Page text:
This is the probability distribution showing the equal likelihood for the cavity being transparent and opaque at the critical point. Credit J. FINK
The very first experimental observation of a first-order phase transition in a dissipative quantum system was reported by a team of scientists headed by Johannes Fink from the Institute of Science and Technology Austria (IST Austria).
Phase transitions are frequently encountered in everyday life while observing the change of the state of matter, for instance the freezing of water at the critical temperature of 0 °C. However, phase transitions also take place at the quantum mechanical level, where they are relatively unexplored even though they are considered to be significant for different fields of physics.
The photon-blockade breakdown, discovered only two years ago, is one example of a phase transition at the quantum level. A photon fills a cavity in an optical system during photon blockade in order to prevent other photons from entering the same cavity until it leaves, blocking the flow of photons.
Increase in the photon flux to a particular level could lead the occurrence of a quantum phase transition: The photon blockade breaks down, and the state of the system transforms from opaque to transparent. Currently, this particular phase transition is being experimentally observed by researchers who, for the the very first time, successfully met the extremely specific conditions that are essential to completely study this effect.
The continuous tuning of an external parameter, for instance temperature, leads to a transition between two powerful steady states with varied attributes during a phase transition. First-order phase transitions are determined by a coexistence of the two stable phases when the control parameter is within a specific range close to the critical value.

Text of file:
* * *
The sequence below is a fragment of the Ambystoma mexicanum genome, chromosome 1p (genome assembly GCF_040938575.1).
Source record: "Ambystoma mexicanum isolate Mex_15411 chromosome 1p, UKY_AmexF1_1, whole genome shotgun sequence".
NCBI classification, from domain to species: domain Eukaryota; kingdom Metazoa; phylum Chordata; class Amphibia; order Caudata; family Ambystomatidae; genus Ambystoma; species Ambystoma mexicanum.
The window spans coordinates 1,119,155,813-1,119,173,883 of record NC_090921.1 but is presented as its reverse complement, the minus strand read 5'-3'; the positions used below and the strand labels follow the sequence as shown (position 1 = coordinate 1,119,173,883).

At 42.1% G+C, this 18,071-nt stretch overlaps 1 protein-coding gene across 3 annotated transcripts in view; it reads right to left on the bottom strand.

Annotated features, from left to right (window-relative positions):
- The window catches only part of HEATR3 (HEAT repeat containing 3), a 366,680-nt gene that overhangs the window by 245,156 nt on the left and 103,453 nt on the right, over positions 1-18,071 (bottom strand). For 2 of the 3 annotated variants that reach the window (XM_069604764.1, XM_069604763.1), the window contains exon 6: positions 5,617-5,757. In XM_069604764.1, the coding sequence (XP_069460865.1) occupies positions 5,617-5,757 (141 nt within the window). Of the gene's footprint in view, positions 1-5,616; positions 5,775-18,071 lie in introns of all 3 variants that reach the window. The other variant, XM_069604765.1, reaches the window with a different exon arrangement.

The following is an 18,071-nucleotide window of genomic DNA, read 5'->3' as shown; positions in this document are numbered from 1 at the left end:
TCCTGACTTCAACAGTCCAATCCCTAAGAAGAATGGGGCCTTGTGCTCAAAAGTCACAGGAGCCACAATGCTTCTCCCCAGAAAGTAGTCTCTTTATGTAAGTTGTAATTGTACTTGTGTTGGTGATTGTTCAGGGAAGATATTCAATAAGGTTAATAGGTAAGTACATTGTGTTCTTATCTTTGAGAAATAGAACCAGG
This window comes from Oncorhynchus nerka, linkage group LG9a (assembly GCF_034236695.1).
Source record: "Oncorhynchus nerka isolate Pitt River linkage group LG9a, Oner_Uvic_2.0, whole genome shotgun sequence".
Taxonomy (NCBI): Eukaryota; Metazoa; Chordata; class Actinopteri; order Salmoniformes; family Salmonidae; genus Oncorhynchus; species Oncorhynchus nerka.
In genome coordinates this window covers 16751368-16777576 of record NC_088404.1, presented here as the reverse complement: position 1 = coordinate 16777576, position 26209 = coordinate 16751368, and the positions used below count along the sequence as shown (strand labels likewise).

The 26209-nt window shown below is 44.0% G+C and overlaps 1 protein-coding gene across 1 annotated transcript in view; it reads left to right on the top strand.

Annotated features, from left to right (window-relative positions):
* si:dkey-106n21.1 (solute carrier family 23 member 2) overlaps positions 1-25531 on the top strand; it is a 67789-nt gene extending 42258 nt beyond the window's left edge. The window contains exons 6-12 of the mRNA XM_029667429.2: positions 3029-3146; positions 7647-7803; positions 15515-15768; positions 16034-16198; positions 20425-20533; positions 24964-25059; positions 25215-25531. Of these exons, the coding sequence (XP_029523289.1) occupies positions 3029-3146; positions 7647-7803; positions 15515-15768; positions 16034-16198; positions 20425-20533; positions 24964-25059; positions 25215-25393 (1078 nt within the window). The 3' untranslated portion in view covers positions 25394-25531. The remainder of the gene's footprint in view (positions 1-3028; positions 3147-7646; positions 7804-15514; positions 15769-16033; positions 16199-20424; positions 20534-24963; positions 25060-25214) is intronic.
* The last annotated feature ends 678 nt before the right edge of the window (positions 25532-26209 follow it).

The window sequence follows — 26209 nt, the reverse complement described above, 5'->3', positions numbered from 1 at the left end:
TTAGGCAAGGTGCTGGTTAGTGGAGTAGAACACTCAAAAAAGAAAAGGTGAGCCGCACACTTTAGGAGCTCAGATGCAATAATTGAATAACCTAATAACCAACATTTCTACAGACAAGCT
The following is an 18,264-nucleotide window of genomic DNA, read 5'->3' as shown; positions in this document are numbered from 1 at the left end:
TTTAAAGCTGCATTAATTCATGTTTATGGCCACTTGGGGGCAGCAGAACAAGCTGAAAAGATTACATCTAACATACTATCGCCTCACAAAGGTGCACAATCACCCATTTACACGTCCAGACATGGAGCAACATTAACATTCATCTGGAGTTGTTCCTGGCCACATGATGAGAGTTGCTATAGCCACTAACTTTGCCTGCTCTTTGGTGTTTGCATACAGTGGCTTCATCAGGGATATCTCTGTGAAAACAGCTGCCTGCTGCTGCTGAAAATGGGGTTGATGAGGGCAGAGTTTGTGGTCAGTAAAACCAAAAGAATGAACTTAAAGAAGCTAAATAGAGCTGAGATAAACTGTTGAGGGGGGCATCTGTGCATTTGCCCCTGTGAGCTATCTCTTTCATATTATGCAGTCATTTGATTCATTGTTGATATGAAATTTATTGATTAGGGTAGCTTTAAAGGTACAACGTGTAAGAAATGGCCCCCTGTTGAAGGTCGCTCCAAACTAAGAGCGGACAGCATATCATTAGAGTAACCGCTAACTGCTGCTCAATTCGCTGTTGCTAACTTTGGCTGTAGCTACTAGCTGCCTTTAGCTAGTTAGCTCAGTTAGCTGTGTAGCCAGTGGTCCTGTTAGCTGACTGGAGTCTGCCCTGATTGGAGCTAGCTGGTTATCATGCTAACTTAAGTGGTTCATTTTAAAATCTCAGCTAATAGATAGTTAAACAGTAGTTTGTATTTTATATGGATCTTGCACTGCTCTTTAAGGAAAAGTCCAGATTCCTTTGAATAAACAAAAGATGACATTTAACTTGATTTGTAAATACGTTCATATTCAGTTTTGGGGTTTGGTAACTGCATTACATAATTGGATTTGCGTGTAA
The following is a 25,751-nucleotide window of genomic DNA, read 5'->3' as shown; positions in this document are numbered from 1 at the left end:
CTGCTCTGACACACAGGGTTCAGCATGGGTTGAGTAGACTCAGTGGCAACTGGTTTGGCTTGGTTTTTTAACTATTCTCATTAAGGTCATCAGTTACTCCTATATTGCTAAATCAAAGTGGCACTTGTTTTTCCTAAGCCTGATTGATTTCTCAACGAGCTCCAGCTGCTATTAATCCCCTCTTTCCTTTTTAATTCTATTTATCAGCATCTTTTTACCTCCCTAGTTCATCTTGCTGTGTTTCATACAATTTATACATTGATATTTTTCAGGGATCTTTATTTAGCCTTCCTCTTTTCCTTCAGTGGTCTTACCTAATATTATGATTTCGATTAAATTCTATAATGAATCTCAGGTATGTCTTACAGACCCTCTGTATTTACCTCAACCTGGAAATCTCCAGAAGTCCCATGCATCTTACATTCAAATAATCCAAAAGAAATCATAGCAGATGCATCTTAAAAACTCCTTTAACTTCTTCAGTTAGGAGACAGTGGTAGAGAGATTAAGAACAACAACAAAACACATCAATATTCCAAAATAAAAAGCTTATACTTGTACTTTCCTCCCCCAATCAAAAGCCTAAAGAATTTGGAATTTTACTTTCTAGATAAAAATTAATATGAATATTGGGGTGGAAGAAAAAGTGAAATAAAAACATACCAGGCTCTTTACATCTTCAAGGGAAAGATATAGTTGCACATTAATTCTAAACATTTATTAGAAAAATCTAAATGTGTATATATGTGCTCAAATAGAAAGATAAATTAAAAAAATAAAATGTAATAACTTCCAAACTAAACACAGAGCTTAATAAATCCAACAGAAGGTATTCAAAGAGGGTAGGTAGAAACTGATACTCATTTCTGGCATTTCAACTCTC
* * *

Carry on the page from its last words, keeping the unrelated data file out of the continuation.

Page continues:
The two phases develop a mixed-phase where a few parts have completed the transition while others have not, like in a glass in which both water and ice are present at the same time. The recently published results by Fink and his collaborators in the journal Physical Review X provide an insight into the quantum mechanical basis of this effect in a microscopic, zero-dimensional system.
Their setup comprised of a microchip with a superconducting microwave resonator performing as the cavity and a few superconducting qubits behaving as the atoms. The chip was cooled to a temperature amazingly close to absolute zero – 0.01 Kelvin – so that thermal fluctuations did not take part in the process.
The researchers produced a flux of photons by sending a constant microwave tone to the input of the resonator on the chip. They amplified and measured the transmitted microwave flux on the output side. The researchers further detected a signal flipping stochastically between zero transmission and full transmission for specific input powers: the anticipated coexistence of both phases had occurred.
We have observed this random switching between opaque and transparent for the first time and in agreement with theoretical predictions.
Johannes Fink, IST Austria
Potential future applications include memory storage elements and also processors for quantum simulation.
“Our experiment took exactly 1.6 milliseconds to complete for any given input power. The corresponding numerical simulation took a couple of days on a national supercomputer cluster. This gives an idea why these systems could be useful for quantum simulations,” Fink explains.
In 2016, Johannes Fink came to IST Austria to start his working group on Quantum Integrated Devices. The key objective of his group is to improve and combine quantum technology for chip-based computation, sensing, and communication.